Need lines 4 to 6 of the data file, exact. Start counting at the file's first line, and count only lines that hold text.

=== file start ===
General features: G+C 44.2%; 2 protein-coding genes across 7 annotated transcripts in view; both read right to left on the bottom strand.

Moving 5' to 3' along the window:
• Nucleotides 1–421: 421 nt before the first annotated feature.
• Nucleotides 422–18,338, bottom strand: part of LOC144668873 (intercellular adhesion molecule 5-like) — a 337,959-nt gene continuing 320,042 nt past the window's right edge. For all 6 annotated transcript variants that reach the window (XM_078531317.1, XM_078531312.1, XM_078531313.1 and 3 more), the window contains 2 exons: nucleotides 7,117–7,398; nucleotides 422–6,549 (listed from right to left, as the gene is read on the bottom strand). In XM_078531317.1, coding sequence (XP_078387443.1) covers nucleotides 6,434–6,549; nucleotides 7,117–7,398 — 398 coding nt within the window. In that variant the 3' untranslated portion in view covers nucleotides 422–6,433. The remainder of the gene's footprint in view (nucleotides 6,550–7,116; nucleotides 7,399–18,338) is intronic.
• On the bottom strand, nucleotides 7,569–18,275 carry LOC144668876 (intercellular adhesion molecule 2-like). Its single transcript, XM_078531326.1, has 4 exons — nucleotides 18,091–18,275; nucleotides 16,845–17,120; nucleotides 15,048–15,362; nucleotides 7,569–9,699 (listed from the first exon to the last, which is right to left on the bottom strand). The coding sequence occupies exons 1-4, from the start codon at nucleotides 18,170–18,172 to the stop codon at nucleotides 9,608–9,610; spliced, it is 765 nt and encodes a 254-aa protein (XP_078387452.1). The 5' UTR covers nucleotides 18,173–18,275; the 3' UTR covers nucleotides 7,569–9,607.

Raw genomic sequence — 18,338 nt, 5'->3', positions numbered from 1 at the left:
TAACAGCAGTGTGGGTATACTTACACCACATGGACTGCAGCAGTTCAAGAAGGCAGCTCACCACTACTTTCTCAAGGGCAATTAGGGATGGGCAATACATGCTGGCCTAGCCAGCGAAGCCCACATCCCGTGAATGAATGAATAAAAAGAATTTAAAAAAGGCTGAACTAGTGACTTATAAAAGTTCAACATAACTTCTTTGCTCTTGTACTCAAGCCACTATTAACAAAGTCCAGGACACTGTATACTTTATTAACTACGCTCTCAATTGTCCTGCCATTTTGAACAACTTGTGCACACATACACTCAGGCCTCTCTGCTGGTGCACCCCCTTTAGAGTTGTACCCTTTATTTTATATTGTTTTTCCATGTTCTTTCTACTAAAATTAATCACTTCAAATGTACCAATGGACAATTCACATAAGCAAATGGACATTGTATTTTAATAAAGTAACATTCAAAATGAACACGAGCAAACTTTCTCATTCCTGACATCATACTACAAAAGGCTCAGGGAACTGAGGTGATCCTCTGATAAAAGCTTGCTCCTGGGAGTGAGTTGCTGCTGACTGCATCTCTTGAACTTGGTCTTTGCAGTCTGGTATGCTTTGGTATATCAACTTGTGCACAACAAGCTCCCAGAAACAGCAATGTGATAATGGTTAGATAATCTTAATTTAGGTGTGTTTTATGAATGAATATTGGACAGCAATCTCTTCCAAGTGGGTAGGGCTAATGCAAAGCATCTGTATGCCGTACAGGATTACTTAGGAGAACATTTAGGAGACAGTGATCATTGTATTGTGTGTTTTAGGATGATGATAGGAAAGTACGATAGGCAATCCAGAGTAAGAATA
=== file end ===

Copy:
• Nucleotides 422–18,338, bottom strand: part of LOC144668873 (intercellular adhesion molecule 5-like) — a 337,959-nt gene continuing 320,042 nt past the window's right edge. For all 6 annotated transcript variants that reach the window (XM_078531317.1, XM_078531312.1, XM_078531313.1 and 3 more), the window contains 2 exons: nucleotides 7,117–7,398; nucleotides 422–6,549 (listed from right to left, as the gene is read on the bottom strand). In XM_078531317.1, coding sequence (XP_078387443.1) covers nucleotides 6,434–6,549; nucleotides 7,117–7,398 — 398 coding nt within the window. In that variant the 3' untranslated portion in view covers nucleotides 422–6,433. The remainder of the gene's footprint in view (nucleotides 6,550–7,116; nucleotides 7,399–18,338) is intronic.
• On the bottom strand, nucleotides 7,569–18,275 carry LOC144668876 (intercellular adhesion molecule 2-like). Its single transcript, XM_078531326.1, has 4 exons — nucleotides 18,091–18,275; nucleotides 16,845–17,120; nucleotides 15,048–15,362; nucleotides 7,569–9,699 (listed from the first exon to the last, which is right to left on the bottom strand). The coding sequence occupies exons 1-4, from the start codon at nucleotides 18,170–18,172 to the stop codon at nucleotides 9,608–9,610; spliced, it is 765 nt and encodes a 254-aa protein (XP_078387452.1). The 5' UTR covers nucleotides 18,173–18,275; the 3' UTR covers nucleotides 7,569–9,607.

Raw genomic sequence — 18,338 nt, 5'->3', positions numbered from 1 at the left: